In economics, a sunk cost is a cost that has already been incurred, and therefore cannot be avoided by any strategy going forward.
Any expenditure that has already taken place and can not be undone. Decisions should not be made based on sunk costs.
A cost that has already been incurred and cannot be reversed, which therefore cannot be avoided by current or future action. Sunk costs should therefore be irrelevant to current decisions.
is the cost expended that cannot be retrieved on a product or service.
A cost already incurred that is not able to be affected by subsequent actions and thus has no relevance in evaluating future decisions.
A cash outlay that has already been incurred and which cannot be recovered regardless of whether the project is accepted or rejected.
Capital costs and other expenditure already invested in the project
a cost that had been incurred and cannot be recovered
Cost already incurred which cannot be recovered regardless of future events.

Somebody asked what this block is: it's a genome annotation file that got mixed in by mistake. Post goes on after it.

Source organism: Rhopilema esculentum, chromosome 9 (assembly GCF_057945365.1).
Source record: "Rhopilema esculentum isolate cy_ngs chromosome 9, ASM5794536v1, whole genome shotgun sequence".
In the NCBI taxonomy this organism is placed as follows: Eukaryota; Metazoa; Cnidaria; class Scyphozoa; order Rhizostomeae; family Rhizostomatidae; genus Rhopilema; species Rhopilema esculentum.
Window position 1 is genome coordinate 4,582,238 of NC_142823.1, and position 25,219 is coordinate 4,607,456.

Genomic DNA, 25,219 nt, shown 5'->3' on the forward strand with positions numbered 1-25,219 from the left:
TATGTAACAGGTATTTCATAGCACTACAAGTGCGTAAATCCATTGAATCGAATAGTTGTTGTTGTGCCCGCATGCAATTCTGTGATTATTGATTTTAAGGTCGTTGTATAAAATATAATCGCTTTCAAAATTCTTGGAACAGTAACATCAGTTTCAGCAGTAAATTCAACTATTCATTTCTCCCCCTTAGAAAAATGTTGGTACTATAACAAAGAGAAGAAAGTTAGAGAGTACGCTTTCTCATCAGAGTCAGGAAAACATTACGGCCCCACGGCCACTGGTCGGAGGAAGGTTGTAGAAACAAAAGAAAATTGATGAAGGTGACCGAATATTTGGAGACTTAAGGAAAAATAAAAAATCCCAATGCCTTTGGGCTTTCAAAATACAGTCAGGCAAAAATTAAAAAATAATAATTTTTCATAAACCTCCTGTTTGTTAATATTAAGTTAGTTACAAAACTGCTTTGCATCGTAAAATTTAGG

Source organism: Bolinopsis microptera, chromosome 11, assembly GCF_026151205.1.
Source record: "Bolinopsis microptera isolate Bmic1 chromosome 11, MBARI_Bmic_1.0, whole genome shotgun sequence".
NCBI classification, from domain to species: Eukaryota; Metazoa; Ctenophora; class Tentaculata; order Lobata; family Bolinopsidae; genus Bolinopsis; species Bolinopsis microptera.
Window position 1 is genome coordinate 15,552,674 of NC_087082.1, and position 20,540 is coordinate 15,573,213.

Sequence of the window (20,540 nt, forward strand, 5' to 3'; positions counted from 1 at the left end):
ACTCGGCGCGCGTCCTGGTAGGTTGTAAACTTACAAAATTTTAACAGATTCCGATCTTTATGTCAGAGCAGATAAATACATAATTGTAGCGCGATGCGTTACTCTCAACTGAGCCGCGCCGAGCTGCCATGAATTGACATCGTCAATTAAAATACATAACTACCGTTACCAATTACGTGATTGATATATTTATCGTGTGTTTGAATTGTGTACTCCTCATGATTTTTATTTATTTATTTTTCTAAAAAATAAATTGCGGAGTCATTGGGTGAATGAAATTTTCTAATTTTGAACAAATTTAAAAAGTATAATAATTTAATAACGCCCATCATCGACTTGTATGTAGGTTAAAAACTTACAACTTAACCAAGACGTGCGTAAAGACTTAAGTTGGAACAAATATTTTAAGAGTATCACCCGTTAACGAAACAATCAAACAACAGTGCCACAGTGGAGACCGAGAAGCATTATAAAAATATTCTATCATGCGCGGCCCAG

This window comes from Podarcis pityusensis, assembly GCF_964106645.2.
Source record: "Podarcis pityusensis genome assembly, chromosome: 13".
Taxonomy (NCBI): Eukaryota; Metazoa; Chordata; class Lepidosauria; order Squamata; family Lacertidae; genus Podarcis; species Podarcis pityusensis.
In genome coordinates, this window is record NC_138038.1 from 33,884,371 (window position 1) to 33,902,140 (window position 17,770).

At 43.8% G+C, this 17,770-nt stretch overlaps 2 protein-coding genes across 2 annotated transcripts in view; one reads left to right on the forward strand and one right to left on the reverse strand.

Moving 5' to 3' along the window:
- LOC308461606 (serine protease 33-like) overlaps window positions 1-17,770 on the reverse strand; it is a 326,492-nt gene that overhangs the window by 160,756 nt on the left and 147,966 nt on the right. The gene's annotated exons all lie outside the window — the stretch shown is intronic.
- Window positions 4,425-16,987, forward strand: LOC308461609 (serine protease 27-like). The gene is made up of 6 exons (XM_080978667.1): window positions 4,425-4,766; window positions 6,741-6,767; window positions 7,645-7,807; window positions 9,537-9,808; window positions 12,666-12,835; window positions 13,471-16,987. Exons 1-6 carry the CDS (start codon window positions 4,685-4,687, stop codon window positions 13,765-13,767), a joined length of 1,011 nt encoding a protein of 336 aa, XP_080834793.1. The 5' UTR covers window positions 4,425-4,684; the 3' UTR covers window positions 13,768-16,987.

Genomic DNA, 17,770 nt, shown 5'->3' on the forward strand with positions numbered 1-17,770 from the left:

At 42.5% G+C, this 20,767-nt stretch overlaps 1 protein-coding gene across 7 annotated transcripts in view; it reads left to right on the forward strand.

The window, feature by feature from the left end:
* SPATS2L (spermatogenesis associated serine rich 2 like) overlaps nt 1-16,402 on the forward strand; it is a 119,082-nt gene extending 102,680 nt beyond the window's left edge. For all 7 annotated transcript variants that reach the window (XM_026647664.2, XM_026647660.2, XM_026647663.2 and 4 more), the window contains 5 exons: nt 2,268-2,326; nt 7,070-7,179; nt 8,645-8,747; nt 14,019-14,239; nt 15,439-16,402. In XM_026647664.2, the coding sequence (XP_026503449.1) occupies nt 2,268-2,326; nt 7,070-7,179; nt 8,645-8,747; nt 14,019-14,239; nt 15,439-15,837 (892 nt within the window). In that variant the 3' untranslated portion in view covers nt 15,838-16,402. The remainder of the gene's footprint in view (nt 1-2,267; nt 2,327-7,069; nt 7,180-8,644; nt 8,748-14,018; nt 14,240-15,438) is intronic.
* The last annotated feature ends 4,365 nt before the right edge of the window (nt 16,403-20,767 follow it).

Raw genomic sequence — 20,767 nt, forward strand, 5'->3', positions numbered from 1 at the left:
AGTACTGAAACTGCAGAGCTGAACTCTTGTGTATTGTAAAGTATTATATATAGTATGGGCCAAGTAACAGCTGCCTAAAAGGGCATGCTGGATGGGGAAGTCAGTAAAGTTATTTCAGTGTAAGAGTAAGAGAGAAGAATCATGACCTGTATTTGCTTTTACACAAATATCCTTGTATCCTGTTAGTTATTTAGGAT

a cost that has already been incurred and that cannot be changed by any decision made now or in the future
an outlay that already has been committed or that already has occurred and hence it cannot be recovered regardless of whether the project is accepted or rejected
A previously incurred and irreversible cost. (p. 14)
Past expenditures. Typically these are considered irrelevant to future decisions.
A cost which has already been incurred and which cannot now be recovered.
A cost that has already occurred and cannot be removed. Because sunk costs are in the past, such costs should be ignored when deciding whether to accept or reject a project.
A cost incurred in the past that will not be affected by any present or future decision. Sunk costs should be ignored in determining whether a new investment is worthwhile. [GAO
a cost that has been incurred and cannot be recovered
historical cost - a cost that is not relevant when comparing decisions because it has already been payed
Sunk cost are the past expenditures for a given activity that are typically irrelevant in whole or in part to future decisions. The "sunk cost fallacy" is an attempt to recoup spent dollars by spending still more dollars in the future.
In economics and in business decision-making, sunk costs are costs that have already been incurred and which cannot be recovered to any significant degree. Sunk costs are sometimes contrasted with variable costs, which are the costs that will change due to the proposed course of action. In microeconomic theory, only variable costs are relevant to a decision.